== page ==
Question: Watching last week's CSI finale, I couldn't help comparing it to the best show on TV today, The Shield. CSI wanted desperately to provide its audience with a "shocking" ending. They were able to succeed moderately on that level. (Though I don't think too many of us were surprised that they were going to kill Warrick after having spared the life of the incredibly annoying Sara from last season's "shocking" finale.) At any rate, I thought of the truly shocking finale from Season 5 of The Shield, when Shane dropped the grenade in Lem's car. That scene worked because both characters were rich, fully developed, three-dimensional people who were behaving as real people would behave in extraordinary circumstances. If Lem was going to die, Shane had to be the one to do it. The "shock" wasn't so much in Lem dying — it was in who killed him and why. With CSI, the lazy screenwriters simply wanted to kill off Warrick, and everything that went on in the episode was done to serve that one purpose. The eventual killer exposed in the final scene was arbitrary and contrived. Any member of the cast could have been plucked to shoot Warrick with whatever feeble motive the writers wanted to conjure. Furthermore, the sudden proclamation that there was a mole in the department felt stolen from 24 (a show that has even bigger credibility issues, but at least is consistently suspenseful and entertaining). CSI is still a decent, watchable program. But it aspires to be so much more and never seems to reach its own lofty goals.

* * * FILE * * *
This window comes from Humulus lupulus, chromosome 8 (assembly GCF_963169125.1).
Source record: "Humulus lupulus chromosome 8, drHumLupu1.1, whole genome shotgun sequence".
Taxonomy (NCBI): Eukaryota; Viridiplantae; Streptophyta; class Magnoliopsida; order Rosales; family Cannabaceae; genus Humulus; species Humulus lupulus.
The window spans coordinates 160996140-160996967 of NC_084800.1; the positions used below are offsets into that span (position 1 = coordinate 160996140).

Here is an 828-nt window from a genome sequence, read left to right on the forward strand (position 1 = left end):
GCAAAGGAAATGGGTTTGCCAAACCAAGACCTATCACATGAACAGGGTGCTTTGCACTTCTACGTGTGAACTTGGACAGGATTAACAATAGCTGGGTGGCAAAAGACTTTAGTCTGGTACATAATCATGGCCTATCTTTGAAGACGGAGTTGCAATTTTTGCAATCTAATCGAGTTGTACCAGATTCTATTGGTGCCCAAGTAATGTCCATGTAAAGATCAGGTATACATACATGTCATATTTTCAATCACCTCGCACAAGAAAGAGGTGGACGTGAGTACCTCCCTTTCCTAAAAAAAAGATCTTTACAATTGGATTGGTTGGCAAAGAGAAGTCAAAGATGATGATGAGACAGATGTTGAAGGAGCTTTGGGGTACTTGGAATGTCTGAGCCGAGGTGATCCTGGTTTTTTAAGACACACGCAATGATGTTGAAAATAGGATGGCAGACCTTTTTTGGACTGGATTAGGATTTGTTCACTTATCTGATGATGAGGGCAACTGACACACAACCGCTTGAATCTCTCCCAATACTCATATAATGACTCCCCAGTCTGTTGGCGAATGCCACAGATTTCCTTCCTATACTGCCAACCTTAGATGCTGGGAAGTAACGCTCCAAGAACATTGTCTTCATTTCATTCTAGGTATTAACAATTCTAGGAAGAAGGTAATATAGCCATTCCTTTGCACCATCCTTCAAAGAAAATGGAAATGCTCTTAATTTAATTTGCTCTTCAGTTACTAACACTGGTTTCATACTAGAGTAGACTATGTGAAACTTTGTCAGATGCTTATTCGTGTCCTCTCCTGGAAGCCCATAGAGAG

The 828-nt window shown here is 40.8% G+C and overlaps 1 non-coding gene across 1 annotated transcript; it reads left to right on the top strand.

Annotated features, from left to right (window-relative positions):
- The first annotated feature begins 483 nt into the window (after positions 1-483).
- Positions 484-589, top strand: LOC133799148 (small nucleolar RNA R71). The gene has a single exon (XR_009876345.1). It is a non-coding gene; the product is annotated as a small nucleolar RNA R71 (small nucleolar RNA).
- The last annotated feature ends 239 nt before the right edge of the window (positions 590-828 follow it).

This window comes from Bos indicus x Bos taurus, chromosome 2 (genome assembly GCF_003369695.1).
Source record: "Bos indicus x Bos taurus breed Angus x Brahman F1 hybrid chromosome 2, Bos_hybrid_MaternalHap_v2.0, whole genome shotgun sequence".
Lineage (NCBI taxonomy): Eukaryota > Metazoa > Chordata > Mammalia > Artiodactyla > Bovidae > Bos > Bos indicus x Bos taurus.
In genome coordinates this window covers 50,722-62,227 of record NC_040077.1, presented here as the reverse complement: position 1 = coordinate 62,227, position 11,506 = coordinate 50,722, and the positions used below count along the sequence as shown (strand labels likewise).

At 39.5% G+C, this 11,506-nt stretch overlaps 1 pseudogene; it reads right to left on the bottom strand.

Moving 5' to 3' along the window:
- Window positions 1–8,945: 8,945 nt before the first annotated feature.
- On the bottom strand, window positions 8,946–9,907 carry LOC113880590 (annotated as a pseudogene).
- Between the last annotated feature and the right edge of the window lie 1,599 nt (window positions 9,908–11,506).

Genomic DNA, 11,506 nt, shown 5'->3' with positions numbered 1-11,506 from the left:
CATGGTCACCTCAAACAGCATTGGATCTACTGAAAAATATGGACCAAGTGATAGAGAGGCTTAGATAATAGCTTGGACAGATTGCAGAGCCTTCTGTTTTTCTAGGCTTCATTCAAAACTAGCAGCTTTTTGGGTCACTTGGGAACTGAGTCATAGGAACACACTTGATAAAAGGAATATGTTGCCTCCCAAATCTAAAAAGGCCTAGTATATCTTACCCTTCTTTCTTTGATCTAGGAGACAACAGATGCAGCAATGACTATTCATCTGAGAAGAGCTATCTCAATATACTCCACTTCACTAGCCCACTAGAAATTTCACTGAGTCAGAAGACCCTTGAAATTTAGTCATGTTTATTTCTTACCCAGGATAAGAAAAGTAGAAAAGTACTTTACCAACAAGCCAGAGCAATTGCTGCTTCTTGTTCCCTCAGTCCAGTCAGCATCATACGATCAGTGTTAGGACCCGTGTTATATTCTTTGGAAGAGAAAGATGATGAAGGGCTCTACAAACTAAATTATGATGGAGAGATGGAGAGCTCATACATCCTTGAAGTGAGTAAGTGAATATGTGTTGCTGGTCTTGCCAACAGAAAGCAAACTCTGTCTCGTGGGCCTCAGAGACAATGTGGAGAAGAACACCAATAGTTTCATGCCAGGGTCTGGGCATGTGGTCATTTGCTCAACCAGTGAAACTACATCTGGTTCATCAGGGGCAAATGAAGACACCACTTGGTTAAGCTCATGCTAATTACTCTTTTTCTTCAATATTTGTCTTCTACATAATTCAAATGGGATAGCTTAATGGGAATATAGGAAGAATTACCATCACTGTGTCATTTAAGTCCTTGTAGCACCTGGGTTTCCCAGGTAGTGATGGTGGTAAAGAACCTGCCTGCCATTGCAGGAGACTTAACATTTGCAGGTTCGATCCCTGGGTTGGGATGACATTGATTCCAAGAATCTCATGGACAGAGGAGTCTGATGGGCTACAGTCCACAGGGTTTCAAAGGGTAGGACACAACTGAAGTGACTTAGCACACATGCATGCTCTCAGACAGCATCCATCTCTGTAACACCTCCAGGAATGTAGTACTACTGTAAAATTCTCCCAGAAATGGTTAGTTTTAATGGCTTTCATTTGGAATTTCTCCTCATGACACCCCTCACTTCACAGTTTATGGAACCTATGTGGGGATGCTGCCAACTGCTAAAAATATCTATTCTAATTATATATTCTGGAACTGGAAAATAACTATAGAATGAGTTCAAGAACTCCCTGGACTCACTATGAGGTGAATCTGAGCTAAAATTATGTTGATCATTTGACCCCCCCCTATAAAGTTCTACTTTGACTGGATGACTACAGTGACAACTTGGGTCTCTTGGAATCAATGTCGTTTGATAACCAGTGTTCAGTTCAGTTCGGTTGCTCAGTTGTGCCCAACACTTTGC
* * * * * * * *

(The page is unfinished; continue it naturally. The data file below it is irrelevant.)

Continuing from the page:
Answer: From my mail and reading other comments, it seems to me that a lot of CSI fans were plenty shocked by Warrick's death — although it was pretty clear toward the end of the episode when the story wrapped with so much time left on the clock, something bad was likely to happen. But the comparison to The Shield is interesting, if not entirely fair, because it points out the difference between a classic procedural that occasionally breaks formula by doing something extreme — with the result that it often feels contrived, awkward and unsatisfying — and a truly groundbreaking show like The Shield, which is so much more suspensefully intense and darkly disturbing in its moral ambiguities on a week-to-week basis. Comparing the death of Warrick to Shane's murder of Lem (both as they sat in a car, hardly expecting to die) didn't occur to me, probably because I look at these shows as operating on such distinctly separate playing fields. But which death rattled me more and haunts me still? Lem's, for sure, even after all this time.